Sony’s “Spider-Man: No Way Home” has given theaters around the world an early Christmas gift with its $600 million global launch last weekend. But now the question is: Can any of the films opening this holiday weekend find a foothold with Spidey both and COVID-19 dominating the headlines?
Leading the group of newcomers is Warner Bros.’ “The Matrix Resurrections,” which reunites Keanu Reeves, Carrie Anne-Moss and director Lana Wachowski in a meta spin on the 1999 sci-fi classic and its two sequels. Taking a radical visual departure from its predecessors and even questioning its own existence, “Matrix Resurrections” has received generally positive reviews from critics, with a Rotten Tomatoes score of 71% at the time of writing.
“Matrix 4,” which opens at 3,550 locations on Wednesday, will be the last Warner Bros. release that debuts simultaneously in theaters and on HBO Max, nearly one year to the day that “Wonder Woman 1984” began the studio’s day-and-date experiment. As fate would have it, “Matrix” finds itself in a position somewhat similar to “WW84,” with a winter surge of COVID-19 making the streaming option likely more palatable to many intrigued would-be moviegoers.
Of course, this time a good portion of the public is vaccinated, though the HBO Max option may weigh down theatrical grosses as it has for all Warner films this year. Studio projections for “Matrix Resurrections” are at $40 million for the five-day period while independent projections are set at $60 million.
The film faces bigger challenges overseas. The surge from COVID’s Omicron variant is so bad that officials in Denmark and the Netherlands have announced closures of theaters and other businesses at least until mid-January, and officials in Great Britain and Germany have signaled that they may take similar measures. Such closures could not only damage the global launch of “Matrix Resurrections,” but also the overall box office of “No Way Home” as both films had hoped to capitalize on a resurgent holiday moviegoing rush.
Beyond the COVID challenges, there’s still the possibility that aside from “No Way Home,” most moviegoers just aren’t interested in “Matrix” or anything else on offer from Hollywood for Christmas. “No Way Home” added another $37 million in domestic grosses on Monday, and on Tuesday became the first film of the pandemic era to top $300 million in North America. The demand for this Marvel blockbuster won’t dissipate anytime soon, but distributors and theater owners alike are clinging to hope that the love for Spidey will trickle down into a wider love for moviegoing.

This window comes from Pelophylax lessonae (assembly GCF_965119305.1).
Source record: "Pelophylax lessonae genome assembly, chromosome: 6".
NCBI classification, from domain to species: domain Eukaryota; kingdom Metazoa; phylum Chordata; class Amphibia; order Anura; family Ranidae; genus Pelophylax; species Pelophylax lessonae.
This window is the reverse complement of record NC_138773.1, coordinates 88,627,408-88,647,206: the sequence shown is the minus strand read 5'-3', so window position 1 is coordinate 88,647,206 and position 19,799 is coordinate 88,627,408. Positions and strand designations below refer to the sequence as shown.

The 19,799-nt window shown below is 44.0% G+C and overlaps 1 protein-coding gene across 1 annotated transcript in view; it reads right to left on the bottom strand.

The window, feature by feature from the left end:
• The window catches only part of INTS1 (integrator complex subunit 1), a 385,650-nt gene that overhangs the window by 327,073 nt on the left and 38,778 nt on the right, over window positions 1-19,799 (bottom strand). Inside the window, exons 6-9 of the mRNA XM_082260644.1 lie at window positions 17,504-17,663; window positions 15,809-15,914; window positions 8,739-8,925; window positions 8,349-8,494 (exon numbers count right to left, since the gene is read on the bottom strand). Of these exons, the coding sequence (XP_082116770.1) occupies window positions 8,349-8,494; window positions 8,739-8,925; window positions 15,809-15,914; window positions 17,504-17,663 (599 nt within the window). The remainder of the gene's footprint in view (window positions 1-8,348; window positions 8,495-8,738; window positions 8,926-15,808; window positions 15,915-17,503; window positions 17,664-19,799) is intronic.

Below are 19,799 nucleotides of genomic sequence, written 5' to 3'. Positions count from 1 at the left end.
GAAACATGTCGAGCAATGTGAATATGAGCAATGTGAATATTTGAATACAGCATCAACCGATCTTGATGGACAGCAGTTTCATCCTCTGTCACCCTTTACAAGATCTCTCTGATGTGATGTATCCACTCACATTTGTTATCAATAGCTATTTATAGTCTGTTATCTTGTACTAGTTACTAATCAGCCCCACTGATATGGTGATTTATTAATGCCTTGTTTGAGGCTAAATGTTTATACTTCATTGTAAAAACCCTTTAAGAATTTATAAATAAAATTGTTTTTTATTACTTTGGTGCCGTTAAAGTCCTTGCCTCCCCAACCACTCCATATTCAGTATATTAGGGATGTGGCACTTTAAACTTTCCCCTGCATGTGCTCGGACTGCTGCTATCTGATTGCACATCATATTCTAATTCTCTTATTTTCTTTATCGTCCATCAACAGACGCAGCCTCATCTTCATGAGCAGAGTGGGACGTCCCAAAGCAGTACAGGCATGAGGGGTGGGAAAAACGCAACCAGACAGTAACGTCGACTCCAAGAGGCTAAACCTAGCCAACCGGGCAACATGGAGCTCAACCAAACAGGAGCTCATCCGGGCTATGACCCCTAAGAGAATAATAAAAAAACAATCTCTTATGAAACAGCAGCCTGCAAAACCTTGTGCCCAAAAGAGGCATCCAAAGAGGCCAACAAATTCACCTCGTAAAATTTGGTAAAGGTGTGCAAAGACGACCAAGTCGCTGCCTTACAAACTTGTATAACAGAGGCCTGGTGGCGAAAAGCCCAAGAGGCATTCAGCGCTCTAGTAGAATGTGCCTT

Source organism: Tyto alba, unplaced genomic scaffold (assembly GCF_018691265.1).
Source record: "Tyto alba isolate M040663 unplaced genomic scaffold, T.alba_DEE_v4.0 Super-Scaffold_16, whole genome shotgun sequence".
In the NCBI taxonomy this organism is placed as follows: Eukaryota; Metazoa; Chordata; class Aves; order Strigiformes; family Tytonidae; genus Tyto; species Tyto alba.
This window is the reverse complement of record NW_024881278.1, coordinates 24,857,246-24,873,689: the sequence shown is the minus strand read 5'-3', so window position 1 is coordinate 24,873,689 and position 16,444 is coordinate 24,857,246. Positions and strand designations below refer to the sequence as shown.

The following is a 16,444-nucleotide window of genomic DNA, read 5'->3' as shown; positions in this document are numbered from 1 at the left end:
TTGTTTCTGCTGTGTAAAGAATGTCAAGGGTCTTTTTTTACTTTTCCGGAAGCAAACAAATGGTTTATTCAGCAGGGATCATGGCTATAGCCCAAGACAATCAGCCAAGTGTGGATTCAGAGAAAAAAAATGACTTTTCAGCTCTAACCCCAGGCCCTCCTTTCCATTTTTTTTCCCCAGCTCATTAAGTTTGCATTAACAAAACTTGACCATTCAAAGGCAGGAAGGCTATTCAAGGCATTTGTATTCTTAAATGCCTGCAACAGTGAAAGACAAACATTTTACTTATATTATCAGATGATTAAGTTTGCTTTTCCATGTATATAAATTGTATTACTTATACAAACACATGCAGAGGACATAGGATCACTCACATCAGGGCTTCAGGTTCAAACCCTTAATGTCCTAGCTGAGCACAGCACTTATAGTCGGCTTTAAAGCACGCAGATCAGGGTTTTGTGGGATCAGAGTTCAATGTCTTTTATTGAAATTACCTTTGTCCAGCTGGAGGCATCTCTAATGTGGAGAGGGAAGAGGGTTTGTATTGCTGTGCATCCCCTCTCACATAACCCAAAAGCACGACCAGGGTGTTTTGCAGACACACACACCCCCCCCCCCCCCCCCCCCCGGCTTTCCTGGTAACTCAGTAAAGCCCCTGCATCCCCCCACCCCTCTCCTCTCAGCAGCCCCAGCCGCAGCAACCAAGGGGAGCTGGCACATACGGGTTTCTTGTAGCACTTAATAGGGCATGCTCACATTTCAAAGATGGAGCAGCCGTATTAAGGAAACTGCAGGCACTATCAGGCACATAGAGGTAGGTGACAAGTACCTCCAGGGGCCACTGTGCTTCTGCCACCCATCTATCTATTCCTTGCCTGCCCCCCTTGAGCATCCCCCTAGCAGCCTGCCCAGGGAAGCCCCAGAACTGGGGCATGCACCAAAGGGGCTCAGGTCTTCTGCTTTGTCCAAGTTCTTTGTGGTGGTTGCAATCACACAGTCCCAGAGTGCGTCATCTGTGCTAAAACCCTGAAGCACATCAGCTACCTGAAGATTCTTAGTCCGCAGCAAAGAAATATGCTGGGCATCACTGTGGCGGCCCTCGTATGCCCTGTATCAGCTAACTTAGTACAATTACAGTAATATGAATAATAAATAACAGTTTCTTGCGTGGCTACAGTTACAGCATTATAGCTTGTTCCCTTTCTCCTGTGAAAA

“What Sony did with ‘Spider-Man’ is absolutely fantastic and should be taken as good news for everyone in the industry, but Christmas is really the weekend where we will get a better sense of where the box office currently is,” one rival distributor told TheWrap. “During the holiday break, we will have multiple blockbusters, plus an animated family film, a faith-based film and a Paul Thomas Anderson film in the marketplace, and we will see whether people are confident enough in feeling safe at the movies and interested in what’s on offer enough to turn out.”
Let’s break down all the films mentioned by this distributor opening alongside “Matrix”. First, there’s Universal/Illumination’s “Sing 2,” a sequel to the 2016 animated animal musical that features U2 legend Bono in his first major voice acting role. It currently has a 64% score on Rotten Tomatoes.
“Sing 2” is the second major animated release this year to open exclusively in theaters. Disney’s “Encanto,” which opened on Thanksgiving weekend, has a running count of just $81.5 million domestic and $176.4 million globally, which still makes it the top-grossing animated film of 2021. “Sing 2” is projected to open in the $40 million range over the five-day period, which could top the $40.5 million Thanksgiving weekend start of “Encanto” if families show up.
20th Century Studios will release “The King’s Man,” a prequel to Matthew Vaughn’s “Kingsmen” films that stars Ralph Fiennes. The mixed reviews, including a 46% RT score, have muted opening projections to the mid-to-high teens from 3,100 theaters. Like the studio’s struggling “West Side Story,” “The King’s Man” was greenlit by 20th Century Fox before its acquisition by Disney and has had its release repeatedly pushed back from its initial November 2019 slot due to both the acquisition and the pandemic.
Beyond Wednesday, a pair of films will open in wide release on Christmas Day Saturday: Sony’s “A Journal for Jordan” and Lionsgate/Kingdom Story Company’s “American Underdog.” Both films are projected to gross under $10 million between Saturday and Monday.
“A Journal for Jordan” is directed by Denzel Washington and stars Michael B. Jordan as a U.S. Army sergeant who keeps a journal of wisdom for his infant child while deployed in Iraq. “American Underdog,” directed by faith-based auteurs Jon and Andrew Erwin, stars Zachary Levi as NFL legend Kurt Warner in a retelling of how Warner became the only undrafted quarterback ever to win the Super Bowl. Both films have less than 20 reviews logged on Rotten Tomatoes, with “Jordan” holding a 45% score while “Underdog” has 94%.
Finally, MGM/United Artists will expand Paul Thomas Anderson’s “Licorice Pizza” to around 800 theaters following a very strong run in limited release. With strong critical and audience acclaim, the film earned a pandemic-best theater average of $86,289 and has so far grossed $1.28 million from just four screens in New York and Los Angeles.
The ’70s coming-of-age drama stars Alana Haim and Cooper Hoffman and was initially intended for an expansion to 2,000 theaters on Christmas Day. Instead, United Artists is going smaller and hopes to build more word of mouth over the holidays before further expanding in January.